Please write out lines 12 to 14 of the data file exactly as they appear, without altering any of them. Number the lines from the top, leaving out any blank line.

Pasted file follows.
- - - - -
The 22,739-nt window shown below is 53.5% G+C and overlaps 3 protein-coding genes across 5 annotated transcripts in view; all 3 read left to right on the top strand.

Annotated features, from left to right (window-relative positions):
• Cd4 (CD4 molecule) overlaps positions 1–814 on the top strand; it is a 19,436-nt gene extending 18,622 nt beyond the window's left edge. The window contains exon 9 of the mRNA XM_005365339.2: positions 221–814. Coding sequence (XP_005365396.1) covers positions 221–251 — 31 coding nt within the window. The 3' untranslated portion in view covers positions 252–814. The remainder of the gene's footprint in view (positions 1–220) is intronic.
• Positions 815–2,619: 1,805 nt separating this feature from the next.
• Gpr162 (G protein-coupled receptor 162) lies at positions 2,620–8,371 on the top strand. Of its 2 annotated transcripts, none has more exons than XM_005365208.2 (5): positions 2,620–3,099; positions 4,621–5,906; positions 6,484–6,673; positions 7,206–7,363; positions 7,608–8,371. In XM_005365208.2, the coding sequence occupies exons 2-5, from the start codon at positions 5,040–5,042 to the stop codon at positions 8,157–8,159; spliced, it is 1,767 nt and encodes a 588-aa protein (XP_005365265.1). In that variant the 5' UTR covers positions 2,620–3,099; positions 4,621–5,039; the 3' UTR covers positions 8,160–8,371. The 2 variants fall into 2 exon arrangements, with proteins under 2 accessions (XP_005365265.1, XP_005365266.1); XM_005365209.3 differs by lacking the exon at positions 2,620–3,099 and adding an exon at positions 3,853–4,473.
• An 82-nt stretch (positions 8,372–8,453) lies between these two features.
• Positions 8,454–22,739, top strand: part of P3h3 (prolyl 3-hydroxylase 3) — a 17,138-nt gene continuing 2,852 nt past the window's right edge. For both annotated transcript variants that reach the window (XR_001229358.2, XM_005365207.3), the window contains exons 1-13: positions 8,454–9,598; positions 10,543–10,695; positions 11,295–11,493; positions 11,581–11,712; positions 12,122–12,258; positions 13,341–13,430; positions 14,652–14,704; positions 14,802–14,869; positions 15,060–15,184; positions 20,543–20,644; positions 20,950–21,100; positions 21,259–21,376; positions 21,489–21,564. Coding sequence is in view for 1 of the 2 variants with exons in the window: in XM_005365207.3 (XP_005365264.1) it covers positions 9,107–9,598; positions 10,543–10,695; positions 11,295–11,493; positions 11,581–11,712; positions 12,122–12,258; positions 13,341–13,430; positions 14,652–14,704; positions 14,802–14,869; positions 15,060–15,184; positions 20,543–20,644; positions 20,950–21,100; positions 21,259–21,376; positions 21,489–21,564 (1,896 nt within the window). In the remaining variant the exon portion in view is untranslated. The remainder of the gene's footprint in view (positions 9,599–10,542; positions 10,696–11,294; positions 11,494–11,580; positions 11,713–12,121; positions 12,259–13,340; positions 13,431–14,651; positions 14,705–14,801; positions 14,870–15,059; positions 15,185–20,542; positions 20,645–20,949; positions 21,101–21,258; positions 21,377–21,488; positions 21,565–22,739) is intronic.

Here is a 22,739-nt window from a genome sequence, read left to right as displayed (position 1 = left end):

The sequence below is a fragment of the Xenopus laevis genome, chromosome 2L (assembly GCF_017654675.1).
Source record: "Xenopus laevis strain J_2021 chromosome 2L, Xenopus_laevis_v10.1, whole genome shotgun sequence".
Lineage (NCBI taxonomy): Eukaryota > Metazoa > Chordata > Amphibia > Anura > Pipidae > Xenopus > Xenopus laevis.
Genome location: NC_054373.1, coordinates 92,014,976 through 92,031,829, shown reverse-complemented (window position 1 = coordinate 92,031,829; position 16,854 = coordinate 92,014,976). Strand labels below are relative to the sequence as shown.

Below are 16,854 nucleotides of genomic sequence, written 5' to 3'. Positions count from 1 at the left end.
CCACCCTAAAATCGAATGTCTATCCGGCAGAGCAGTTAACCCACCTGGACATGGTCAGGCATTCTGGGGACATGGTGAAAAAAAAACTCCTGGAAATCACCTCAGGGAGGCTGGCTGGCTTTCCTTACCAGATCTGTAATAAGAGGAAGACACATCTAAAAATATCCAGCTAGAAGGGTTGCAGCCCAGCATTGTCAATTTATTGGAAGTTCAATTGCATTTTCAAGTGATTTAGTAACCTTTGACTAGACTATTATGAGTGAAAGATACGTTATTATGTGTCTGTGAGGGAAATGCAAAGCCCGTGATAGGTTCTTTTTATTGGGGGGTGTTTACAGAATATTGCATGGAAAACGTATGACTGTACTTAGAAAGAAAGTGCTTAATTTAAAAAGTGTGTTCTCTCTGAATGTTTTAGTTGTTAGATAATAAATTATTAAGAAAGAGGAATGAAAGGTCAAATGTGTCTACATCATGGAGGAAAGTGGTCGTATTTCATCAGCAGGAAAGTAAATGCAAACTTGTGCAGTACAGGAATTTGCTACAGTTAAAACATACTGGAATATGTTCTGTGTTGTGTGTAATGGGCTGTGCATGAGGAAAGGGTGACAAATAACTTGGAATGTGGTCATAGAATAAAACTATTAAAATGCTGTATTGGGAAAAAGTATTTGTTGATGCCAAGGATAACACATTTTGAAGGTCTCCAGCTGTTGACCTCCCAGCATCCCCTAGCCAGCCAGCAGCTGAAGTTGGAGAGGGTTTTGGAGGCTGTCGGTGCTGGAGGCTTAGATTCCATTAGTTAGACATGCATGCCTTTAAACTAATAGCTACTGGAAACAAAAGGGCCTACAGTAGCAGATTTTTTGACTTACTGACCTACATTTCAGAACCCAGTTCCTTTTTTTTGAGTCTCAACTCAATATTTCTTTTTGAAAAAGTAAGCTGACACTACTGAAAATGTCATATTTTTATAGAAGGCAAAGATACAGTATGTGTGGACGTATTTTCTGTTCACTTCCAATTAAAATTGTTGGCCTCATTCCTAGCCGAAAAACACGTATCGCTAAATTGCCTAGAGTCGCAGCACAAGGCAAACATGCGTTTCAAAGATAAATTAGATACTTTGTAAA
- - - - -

Genome location: NC_054373.1, coordinates 92,014,976 through 92,031,829, shown reverse-complemented (window position 1 = coordinate 92,031,829; position 16,854 = coordinate 92,014,976). Strand labels below are relative to the sequence as shown.

Below are 16,854 nucleotides of genomic sequence, written 5' to 3'. Positions count from 1 at the left end.
CCACCCTAAAATCGAATGTCTATCCGGCAGAGCAGTTAACCCACCTGGACATGGTCAGGCATTCTGGGGACATGGTGAAAAAAAAACTCCTGGAAATCACCTCAGGGAGGCTGGCTGGCTTTCCTTACCAGATCTGTAATAAGAGGAAGACACATCTAAAAATATCCAGCTAGAAGGGTTGCAGCCCAGCATTGTCAATTTATTGGAAGTTCAATTGCATTTTCAAGTGATTTAGTAACCTTTGACTAGACTATTATGAGTGAAAGATACGTTATTATGTGTCTGTGAGGGAAATGCAAAGCCCGTGATAGGTTCTTTTTATTGGGGGGTGTTTACAGAATATTGCATGGAAAACGTATGACTGTACTTAGAAAGAAAGTGCTTAATTTAAAAAGTGTGTTCTCTCTGAATGTTTTAGTTGTTAGATAATAAATTATTAAGAAAGAGGAATGAAAGGTCAAATGTGTCTACATCATGGAGGAAAGTGGTCGTATTTCATCAGCAGGAAAGTAAATGCAAACTTGTGCAGTACAGGAATTTGCTACAGTTAAAACATACTGGAATATGTTCTGTGTTGTGTGTAATGGGCTGTGCATGAGGAAAGGGTGACAAATAACTTGGAATGTGGTCATAGAATAAAACTATTAAAATGCTGTATTGGGAAAAAGTATTTGTTGATGCCAAGGATAACACATTTTGAAGGTCTCCAGCTGTTGACCTCCCAGCATCCCCTAGCCAGCCAGCAGCTGAAGTTGGAGAGGGTTTTGGAGGCTGTCGGTGCTGGAGGCTTAGATTCCATTAGTTAGACATGCATGCCTTTAAACTAATAGCTACTGGAAACAAAAGGGCCTACAGTAGCAGATTTTTTGACTTACTGACCTACATTTCAGAACCCAGTTCCTTTTTTTTGAGTCTCAACTCAATATTTCTTTTTGAAAAAGTAAGCTGACACTACTGAAAATGTCATATTTTTATAGAAGGCAAAGATACAGTATGTGTGGACGTATTTTCTGTTCACTTCCAATTAAAATTGTTGGCCTCATTCCTAGCCGAAAAACACGTATCGCTAAATTGCCTAGAGTCGCAGCACAAGGCAAACATGCGTTTCAAAGATAAATTAGATACTTTGTAAA